A large new study has ruled out concerns that children 4 and older are at greater risk of seizures after getting a common measles-containing vaccine called MMRV. The vaccine -- which combines the shot for measles, mumps and rubella, or MMR, with the vaccine for varicella, or chickenpox -- is given to children in two steps, first as toddlers and then between 4 and 6.
Several years ago, scientists found that 1-year-olds who were given the MMRV vaccine had double the risk of a febrile seizure, a brief convulsion touched off by a fever, compared with those who were given the MMR and chickenpox shots separately but on the same day.
But the new study, financed by the Centers for Disease Control and Prevention and published in the journal Pediatrics, found that that was not the case. Looking at more than 150,000 children who were vaccinated from 2000 to 2008, the researchers found that there was no increased risk of febrile seizures in older children who were given either the combined MMRV shot or the MMR and chickenpox vaccines separately.
Scientists almost doubled estimated emperor penguin numbers by using satellite imagery powerful enough to distinguish the birds from shadows on the ice and their poop stains, findings that may help track climate change.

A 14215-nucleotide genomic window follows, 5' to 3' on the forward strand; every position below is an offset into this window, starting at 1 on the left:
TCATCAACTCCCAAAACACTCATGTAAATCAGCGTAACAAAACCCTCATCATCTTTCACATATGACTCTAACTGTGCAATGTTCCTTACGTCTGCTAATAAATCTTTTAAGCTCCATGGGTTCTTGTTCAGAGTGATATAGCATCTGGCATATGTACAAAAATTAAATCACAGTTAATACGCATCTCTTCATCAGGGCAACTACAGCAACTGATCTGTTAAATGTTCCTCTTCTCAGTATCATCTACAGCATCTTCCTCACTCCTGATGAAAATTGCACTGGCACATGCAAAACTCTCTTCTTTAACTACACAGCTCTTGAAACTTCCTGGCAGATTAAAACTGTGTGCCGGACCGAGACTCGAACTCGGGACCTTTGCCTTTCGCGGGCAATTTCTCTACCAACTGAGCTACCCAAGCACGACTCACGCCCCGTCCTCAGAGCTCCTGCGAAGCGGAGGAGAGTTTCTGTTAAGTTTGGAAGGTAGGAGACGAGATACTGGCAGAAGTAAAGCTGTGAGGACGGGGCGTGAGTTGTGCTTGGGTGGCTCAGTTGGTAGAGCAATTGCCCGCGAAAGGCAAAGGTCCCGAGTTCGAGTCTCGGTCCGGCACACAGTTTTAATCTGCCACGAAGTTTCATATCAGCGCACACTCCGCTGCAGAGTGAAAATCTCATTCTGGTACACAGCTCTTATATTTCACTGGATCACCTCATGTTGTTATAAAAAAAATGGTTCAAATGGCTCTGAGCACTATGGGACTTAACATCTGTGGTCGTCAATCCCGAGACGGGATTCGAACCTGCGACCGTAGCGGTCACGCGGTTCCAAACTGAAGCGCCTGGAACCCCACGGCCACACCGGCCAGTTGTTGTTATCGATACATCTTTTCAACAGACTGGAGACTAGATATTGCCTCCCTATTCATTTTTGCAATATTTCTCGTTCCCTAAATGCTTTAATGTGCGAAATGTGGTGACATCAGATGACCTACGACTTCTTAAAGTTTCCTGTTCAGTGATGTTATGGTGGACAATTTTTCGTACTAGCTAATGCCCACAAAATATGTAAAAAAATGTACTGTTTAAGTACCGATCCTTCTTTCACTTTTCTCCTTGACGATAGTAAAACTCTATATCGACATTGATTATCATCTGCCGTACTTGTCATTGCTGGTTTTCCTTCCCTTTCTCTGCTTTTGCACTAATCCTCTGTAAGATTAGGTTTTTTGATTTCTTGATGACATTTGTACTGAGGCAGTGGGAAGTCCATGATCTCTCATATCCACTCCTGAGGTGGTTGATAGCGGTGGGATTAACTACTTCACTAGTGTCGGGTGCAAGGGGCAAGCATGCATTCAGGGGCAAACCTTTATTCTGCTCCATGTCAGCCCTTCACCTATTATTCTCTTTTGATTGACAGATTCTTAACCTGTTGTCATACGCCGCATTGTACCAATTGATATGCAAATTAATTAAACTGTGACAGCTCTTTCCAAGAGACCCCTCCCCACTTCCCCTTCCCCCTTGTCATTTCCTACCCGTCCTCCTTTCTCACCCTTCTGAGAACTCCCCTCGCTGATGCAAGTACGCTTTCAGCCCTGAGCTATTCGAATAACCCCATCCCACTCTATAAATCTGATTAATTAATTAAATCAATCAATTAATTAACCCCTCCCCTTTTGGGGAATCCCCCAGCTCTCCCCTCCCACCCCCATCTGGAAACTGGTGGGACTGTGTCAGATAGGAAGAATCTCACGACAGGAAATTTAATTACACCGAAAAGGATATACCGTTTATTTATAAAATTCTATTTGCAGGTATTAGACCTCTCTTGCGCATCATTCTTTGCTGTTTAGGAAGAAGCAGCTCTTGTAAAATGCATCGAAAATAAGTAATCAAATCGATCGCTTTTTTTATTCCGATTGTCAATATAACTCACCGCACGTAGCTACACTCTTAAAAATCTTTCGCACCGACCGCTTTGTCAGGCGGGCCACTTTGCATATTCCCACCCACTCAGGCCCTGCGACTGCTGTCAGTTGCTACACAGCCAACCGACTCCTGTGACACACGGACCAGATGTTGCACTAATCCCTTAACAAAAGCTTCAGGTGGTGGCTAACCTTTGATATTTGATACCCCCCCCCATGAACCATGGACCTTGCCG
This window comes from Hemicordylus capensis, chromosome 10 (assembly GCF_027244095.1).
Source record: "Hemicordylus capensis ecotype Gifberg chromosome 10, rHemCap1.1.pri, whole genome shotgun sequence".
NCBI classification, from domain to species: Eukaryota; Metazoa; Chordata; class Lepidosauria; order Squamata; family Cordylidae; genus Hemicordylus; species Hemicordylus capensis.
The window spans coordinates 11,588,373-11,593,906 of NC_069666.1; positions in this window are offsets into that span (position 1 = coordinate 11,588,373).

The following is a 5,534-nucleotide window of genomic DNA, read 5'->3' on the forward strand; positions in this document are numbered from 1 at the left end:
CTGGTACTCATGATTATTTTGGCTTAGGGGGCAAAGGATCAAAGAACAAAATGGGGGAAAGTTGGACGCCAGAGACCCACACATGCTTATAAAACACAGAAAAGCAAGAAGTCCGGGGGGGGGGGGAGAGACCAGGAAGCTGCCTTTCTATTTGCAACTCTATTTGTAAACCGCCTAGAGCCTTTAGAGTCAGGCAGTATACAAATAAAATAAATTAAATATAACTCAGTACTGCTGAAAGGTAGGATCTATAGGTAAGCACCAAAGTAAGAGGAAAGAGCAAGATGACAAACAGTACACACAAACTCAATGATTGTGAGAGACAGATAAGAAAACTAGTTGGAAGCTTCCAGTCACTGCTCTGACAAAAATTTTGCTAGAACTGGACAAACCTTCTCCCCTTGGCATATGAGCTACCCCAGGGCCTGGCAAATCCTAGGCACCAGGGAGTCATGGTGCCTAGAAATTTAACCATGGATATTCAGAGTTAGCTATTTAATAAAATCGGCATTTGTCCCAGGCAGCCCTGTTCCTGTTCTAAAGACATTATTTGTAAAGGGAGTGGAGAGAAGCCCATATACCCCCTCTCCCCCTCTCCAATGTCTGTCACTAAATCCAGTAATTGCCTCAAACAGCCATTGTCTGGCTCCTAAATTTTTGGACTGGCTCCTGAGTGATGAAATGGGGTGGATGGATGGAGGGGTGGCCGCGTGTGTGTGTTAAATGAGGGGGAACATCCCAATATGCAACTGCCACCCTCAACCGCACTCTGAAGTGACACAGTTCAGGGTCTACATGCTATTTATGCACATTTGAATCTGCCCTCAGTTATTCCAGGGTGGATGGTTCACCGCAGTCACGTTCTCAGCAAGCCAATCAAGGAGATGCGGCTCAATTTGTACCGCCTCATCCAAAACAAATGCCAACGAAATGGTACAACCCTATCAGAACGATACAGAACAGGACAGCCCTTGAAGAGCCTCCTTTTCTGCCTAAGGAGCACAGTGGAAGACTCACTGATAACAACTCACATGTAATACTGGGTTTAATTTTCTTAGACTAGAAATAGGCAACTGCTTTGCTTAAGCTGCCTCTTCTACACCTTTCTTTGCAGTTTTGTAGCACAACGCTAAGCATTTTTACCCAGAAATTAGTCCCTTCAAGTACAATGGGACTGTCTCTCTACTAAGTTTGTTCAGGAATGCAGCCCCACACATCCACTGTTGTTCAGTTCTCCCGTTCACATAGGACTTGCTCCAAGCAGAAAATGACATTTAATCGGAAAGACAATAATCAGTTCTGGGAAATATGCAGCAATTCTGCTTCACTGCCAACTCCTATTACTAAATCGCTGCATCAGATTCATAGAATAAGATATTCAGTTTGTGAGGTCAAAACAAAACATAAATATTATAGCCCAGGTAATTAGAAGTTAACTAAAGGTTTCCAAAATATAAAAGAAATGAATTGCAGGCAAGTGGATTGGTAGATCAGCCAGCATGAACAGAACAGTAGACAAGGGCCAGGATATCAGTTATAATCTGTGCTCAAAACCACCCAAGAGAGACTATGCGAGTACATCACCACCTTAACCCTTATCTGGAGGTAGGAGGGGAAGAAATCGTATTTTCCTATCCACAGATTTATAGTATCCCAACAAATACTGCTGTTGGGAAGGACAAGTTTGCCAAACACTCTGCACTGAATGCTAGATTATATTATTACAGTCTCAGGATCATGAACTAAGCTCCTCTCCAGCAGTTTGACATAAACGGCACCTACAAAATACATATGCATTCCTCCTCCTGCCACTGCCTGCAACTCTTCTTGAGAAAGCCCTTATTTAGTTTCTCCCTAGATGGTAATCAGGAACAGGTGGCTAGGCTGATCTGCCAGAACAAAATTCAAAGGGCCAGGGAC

It was the first comprehensive survey of a species from space, said Peter Fretwell, lead author of a paper published in the PLoS One journal. Researchers led by the British Antarctic Survey found about 238,000 breeding pairs in the southern continent, the report said. That compares with a two-decade old estimate of 135,000 to 175,000 pairs.
"Current research suggests that emperor penguin colonies will be seriously affected by climate change," said Phil Trathan, a co-author of the paper. "An accurate continent-wide census that can be easily repeated on a regular basis will help us monitor more accurately the impacts of future change on this iconic species."
The weapon may not make the man, but it makes him loom larger, said a study by a team of researchers at the University of California, Los Angeles. The study, released in the journal PLoS ONE and part of a larger project to understand decision-making in potentially violent situations, shows that a person holding a gun seems taller and more muscular in the viewer's mind than a person holding a tool or other object.